When we were together last semester, I mentioned that we’re working toward a solid new plan for a refresh of our brand and image. Our consultant, 160over90 has completed the extensive survey process—students, faculty and staff, prospective students and parents, and alumni have been asked to weigh in by survey, in addition to the focus groups we had last semester.

Right now, our MarCom team is working with the consultant to synthesize those results, and in the coming weeks, two brand advisory councils, one comprising faculty and staff members and the other comprising students, will review the conclusions and weigh in on the direction.

As our Marketing and Communications team is preparing for the rebrand, they’ve begun meeting with college deans and chairs to start gathering rich ideas and content we’ll need to tell IUP’s story to the world. Don’t underestimate the power of our success stories.

At a meeting the University Advancement Division had last week—a campaign planning retreat—we discussed the power of storytelling as it pertains to philanthropic investment and how one inspiring story can influence or turn an opinion and shape minds and hearts. We also talked about how we must leverage the campaign’s momentum for success across the university.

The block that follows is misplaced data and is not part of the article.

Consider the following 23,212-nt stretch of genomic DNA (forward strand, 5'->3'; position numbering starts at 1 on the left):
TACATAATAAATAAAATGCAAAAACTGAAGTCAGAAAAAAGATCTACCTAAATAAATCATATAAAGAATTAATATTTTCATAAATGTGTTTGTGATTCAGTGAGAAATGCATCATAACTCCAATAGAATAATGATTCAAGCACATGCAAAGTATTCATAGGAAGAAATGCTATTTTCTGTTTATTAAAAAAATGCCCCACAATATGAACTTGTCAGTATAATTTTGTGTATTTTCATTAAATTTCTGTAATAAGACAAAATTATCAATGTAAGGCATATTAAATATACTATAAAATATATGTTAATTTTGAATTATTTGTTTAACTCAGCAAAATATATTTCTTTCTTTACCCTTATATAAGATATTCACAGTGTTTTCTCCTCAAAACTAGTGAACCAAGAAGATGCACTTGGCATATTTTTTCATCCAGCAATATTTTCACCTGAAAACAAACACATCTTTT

Certainly worthy of note: we are at 81 percent of our $75 million campaign goal, with more than $60 million in pledges and gifts--proof that our alumni and friends believe in us.

I hope you can see that everything I’ve just talked about is interdependent. We are creating momentum and positive impact. Inclusion. Student success. University success. A good image and cohesive set of messages that influence. Alumni and donors investing in us, because they believe in us. All of it tied to the highly important job of preparing the leaders of the future.

We are on a roll. We’re working hard, and I know it’s sometimes fast paced and even overwhelming, but we can’t stop now. Please know I appreciate everything you do, every single day.

Let’s keep pushing forward together.

Now, what questions can I answer, and what information would you like to share?